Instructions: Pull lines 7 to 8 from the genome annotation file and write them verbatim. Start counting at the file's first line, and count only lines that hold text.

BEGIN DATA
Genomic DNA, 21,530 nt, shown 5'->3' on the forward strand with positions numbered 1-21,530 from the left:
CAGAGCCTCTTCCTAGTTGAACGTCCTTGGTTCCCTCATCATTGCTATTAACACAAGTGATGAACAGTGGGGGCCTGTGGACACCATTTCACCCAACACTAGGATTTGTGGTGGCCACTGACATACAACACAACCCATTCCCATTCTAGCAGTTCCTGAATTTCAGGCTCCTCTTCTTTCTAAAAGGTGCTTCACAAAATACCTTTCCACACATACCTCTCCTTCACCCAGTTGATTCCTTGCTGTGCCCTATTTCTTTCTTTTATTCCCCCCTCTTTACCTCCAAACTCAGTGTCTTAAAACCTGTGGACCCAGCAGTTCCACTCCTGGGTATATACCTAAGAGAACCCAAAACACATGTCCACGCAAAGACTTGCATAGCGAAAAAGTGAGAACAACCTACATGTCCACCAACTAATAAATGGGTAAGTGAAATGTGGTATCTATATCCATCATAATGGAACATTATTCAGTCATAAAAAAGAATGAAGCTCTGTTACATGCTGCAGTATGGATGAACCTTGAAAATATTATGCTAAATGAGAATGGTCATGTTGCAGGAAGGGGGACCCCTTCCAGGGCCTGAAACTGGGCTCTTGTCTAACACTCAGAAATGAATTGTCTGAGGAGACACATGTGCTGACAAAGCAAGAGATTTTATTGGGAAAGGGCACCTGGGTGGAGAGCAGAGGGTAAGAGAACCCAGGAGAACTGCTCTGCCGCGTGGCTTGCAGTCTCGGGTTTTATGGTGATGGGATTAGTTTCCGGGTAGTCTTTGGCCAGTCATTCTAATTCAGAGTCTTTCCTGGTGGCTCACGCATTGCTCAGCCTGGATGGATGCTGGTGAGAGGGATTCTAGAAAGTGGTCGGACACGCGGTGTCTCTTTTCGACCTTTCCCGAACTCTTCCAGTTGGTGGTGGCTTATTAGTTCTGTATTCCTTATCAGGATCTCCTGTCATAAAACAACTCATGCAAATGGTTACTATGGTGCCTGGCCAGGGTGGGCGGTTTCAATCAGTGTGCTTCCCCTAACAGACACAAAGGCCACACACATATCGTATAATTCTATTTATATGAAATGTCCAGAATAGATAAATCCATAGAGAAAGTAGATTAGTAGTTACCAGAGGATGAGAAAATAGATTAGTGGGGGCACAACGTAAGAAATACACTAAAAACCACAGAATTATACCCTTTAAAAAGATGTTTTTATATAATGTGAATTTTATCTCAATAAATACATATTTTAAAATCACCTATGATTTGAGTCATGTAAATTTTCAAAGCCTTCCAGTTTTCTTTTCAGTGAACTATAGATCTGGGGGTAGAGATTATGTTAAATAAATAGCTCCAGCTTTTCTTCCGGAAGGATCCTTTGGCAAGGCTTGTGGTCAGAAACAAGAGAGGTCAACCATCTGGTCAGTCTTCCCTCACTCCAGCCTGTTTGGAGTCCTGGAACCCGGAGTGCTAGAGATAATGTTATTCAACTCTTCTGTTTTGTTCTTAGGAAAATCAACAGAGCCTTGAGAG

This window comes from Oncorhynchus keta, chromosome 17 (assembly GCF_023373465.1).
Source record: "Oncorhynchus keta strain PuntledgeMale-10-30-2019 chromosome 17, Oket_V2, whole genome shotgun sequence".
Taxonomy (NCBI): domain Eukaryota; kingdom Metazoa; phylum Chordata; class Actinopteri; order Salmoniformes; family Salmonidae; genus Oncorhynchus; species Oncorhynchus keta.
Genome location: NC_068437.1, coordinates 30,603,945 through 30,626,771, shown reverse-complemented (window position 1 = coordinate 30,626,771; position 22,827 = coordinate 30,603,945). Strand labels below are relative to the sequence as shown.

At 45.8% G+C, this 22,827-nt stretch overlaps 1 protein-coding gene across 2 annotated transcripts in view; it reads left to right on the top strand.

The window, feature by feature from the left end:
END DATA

At 45.8% G+C, this 22,827-nt stretch overlaps 1 protein-coding gene across 2 annotated transcripts in view; it reads left to right on the top strand.

The window, feature by feature from the left end: